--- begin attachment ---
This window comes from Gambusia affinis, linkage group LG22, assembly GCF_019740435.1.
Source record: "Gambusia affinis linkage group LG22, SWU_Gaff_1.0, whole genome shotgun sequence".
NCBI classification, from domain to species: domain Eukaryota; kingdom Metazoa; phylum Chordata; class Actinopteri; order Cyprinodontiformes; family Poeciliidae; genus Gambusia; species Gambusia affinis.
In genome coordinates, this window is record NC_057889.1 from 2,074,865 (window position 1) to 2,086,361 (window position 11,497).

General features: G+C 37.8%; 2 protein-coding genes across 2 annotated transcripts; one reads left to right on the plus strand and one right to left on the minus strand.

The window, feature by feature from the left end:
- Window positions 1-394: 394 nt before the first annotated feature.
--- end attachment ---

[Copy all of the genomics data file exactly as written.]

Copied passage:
This window comes from Gambusia affinis, linkage group LG22, assembly GCF_019740435.1.
Source record: "Gambusia affinis linkage group LG22, SWU_Gaff_1.0, whole genome shotgun sequence".
NCBI classification, from domain to species: domain Eukaryota; kingdom Metazoa; phylum Chordata; class Actinopteri; order Cyprinodontiformes; family Poeciliidae; genus Gambusia; species Gambusia affinis.
In genome coordinates, this window is record NC_057889.1 from 2,074,865 (window position 1) to 2,086,361 (window position 11,497).

General features: G+C 37.8%; 2 protein-coding genes across 2 annotated transcripts; one reads left to right on the plus strand and one right to left on the minus strand.

The window, feature by feature from the left end:
- Window positions 1-394: 394 nt before the first annotated feature.